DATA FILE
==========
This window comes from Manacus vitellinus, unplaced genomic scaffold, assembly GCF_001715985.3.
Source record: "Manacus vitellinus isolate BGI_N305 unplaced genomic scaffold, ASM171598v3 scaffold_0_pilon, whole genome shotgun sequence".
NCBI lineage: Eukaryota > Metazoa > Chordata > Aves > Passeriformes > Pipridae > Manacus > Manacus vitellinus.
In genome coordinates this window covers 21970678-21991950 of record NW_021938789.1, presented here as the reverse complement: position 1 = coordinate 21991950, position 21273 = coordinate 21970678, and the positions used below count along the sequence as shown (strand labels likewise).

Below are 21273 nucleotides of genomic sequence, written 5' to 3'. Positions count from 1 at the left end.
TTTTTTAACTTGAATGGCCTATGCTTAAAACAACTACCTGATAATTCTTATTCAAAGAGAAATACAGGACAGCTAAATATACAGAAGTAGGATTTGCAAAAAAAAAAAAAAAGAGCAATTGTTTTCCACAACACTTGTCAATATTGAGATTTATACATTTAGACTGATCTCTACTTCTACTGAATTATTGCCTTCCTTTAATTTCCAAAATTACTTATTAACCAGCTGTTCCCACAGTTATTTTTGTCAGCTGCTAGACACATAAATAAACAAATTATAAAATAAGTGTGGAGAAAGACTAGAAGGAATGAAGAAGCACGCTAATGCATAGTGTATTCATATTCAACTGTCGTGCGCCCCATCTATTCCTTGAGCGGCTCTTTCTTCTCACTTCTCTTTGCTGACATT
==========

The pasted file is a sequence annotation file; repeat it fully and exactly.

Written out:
This window comes from Manacus vitellinus, unplaced genomic scaffold, assembly GCF_001715985.3.
Source record: "Manacus vitellinus isolate BGI_N305 unplaced genomic scaffold, ASM171598v3 scaffold_0_pilon, whole genome shotgun sequence".
NCBI lineage: Eukaryota > Metazoa > Chordata > Aves > Passeriformes > Pipridae > Manacus > Manacus vitellinus.
In genome coordinates this window covers 21970678-21991950 of record NW_021938789.1, presented here as the reverse complement: position 1 = coordinate 21991950, position 21273 = coordinate 21970678, and the positions used below count along the sequence as shown (strand labels likewise).

Below are 21273 nucleotides of genomic sequence, written 5' to 3'. Positions count from 1 at the left end.
TTTTTTAACTTGAATGGCCTATGCTTAAAACAACTACCTGATAATTCTTATTCAAAGAGAAATACAGGACAGCTAAATATACAGAAGTAGGATTTGCAAAAAAAAAAAAAAAGAGCAATTGTTTTCCACAACACTTGTCAATATTGAGATTTATACATTTAGACTGATCTCTACTTCTACTGAATTATTGCCTTCCTTTAATTTCCAAAATTACTTATTAACCAGCTGTTCCCACAGTTATTTTTGTCAGCTGCTAGACACATAAATAAACAAATTATAAAATAAGTGTGGAGAAAGACTAGAAGGAATGAAGAAGCACGCTAATGCATAGTGTATTCATATTCAACTGTCGTGCGCCCCATCTATTCCTTGAGCGGCTCTTTCTTCTCACTTCTCTTTGCTGACATT